After cutting the overnight cash rate for two successive months in May and June, the Reserve Bank of Australia (RBA) retained the key lending rate on Tuesday to 3.5 per cent.
The RBA cited the slowdown of growth in the global economy in the second half of 2011 and recent indicators which suggest weakening in Europe and slower pace of growth in China as the bases for its decision.
"Conditions in other parts of Asia have recovered from the effects of last year's natural disasters, but the ongoing trend is unclear and could be dampened by the effects of slower growth outside the region," RBA Governor Glenn Stevens pointed out in a statement.
"The United States continues to grow at a modest pace. Commodity prices have declined, which is helping to reduce inflation and providing scope for some countries to ease macroeconomic policies," he noted.
The current rate of 3.5 per cent us the lowest level since November 2009. It was the result of four rate cuts out of seven monthly RBA meetings with a total of 1.25 per cent or 125 basis points shed from the benchmark lending rate.
However, since most of the lenders pocketed a portion of the rate cuts, the total rate cut passed on to Australian borrowers averaged 97 basis points. It is equal to a monthly savings of $180 for borrowers with a $300,000 25-year mortgage.
"The board judged that, with inflation expected to be consistent with the target and growth close to trend, but with a more subdued international outlook than was the case a few months ago, the stance on monetary policy remained inappropriate," Mr Stevens said.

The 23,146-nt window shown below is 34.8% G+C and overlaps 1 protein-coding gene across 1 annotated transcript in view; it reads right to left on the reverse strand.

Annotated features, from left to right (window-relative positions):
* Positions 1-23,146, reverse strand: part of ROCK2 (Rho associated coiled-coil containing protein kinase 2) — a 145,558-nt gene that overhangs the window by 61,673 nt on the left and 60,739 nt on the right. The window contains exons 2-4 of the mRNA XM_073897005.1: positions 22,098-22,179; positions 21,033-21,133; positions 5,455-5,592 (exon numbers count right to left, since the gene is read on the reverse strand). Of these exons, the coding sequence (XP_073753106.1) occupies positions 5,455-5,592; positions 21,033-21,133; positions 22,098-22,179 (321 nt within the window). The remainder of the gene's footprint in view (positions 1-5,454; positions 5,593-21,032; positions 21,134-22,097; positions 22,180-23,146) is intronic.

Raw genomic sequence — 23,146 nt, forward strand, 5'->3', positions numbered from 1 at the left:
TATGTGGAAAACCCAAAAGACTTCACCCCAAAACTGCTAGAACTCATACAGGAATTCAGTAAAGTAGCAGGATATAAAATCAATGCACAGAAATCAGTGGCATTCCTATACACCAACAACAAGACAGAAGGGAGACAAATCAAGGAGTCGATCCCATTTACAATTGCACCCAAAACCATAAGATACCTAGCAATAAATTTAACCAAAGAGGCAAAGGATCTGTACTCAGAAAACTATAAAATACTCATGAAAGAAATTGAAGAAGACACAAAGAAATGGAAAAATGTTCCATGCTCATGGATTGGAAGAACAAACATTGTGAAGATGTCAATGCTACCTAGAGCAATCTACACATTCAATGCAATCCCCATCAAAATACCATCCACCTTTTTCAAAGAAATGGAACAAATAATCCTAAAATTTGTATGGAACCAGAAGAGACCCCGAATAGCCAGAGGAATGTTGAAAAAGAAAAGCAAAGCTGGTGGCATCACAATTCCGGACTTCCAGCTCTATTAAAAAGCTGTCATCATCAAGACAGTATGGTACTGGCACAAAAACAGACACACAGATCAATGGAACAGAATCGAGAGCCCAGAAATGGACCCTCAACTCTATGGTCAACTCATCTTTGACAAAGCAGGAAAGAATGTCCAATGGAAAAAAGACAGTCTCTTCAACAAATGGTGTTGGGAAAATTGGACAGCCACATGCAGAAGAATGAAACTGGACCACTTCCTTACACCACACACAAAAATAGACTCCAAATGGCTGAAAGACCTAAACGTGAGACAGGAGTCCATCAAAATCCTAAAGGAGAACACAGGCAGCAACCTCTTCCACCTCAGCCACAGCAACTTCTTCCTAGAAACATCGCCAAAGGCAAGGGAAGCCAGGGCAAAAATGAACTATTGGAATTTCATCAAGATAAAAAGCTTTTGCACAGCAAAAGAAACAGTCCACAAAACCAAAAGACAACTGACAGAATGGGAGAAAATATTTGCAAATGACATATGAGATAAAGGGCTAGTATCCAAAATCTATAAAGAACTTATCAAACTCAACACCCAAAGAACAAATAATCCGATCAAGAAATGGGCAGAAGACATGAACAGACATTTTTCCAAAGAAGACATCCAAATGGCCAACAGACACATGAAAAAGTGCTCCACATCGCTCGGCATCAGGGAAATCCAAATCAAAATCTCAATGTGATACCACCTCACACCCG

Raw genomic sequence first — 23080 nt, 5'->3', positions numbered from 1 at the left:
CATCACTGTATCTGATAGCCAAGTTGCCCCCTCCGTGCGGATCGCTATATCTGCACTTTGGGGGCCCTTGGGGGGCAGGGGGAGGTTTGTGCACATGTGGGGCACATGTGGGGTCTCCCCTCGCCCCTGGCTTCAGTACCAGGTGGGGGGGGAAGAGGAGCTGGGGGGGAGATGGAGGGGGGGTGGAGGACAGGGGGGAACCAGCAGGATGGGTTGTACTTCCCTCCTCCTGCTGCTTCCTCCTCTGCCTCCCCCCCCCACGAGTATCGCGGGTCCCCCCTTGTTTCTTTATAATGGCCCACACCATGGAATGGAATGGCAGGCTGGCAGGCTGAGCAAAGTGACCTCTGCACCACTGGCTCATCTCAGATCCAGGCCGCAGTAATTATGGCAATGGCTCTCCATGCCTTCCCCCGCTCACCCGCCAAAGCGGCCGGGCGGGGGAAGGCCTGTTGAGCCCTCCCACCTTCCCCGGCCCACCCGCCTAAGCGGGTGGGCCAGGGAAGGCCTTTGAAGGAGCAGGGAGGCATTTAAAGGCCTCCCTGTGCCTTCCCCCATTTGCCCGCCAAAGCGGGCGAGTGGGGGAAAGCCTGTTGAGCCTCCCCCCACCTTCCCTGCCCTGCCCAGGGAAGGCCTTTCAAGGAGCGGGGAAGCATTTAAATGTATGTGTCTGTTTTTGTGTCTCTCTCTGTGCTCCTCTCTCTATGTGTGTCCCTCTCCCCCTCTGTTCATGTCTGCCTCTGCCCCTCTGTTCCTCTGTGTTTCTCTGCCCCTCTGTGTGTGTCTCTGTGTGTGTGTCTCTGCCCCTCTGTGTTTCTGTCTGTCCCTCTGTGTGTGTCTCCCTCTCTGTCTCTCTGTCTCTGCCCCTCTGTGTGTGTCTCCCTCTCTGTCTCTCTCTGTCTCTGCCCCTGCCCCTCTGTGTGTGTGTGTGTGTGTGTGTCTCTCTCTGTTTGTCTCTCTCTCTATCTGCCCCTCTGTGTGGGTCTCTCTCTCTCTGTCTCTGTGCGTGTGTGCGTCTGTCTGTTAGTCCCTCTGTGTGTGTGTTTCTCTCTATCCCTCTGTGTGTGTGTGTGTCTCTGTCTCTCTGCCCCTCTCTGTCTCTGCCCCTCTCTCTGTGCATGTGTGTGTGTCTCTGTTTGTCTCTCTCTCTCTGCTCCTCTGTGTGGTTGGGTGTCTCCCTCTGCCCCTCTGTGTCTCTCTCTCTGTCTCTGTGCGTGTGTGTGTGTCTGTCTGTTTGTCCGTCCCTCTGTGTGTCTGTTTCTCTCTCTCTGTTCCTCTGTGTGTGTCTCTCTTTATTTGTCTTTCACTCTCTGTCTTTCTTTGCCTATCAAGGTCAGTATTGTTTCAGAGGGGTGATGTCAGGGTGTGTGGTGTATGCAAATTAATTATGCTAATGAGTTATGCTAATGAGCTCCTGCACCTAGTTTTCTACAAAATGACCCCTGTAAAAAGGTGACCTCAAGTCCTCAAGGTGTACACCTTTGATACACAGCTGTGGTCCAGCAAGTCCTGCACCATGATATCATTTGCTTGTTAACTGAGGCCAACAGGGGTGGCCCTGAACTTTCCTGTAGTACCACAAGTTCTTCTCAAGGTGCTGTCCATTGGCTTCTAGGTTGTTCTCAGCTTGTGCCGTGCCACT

The decision was according to analysts' expectations.
"It will take a few months for the recent rate cuts to flow through to the economy and measure their impact. There's been two rate cuts totaling 75 basis points in two months, and we haven't seen the RBA move so dramatically in almost three years. If economic conditions deteriorate overseas or locally, there is still plenty of room for the RBA to lower the cash rate if it needs to," comparison Web site RateCity was quoted by The Herald Sun.
"They are clearly aware of the fragility in global economic activity, pointing to a slowdown in China and modest growth in the U.S. and unrest in Europe.... That sends the signal that they may need to keep our powder dry," The Sydney Morning Herald quoted St George acting chief economist Hans Kunnen.
"The statement is clearly flagging the fact that the international environment is less positive than a few months ago.... The subscript, if you like, is that if the international environment worsens any more, easing comes back on the agenda," Westpac Global Head of Interest Rate Strategy Russell Jones added.
Economists, however, expect more cuts in the future, with the time as the only main question.
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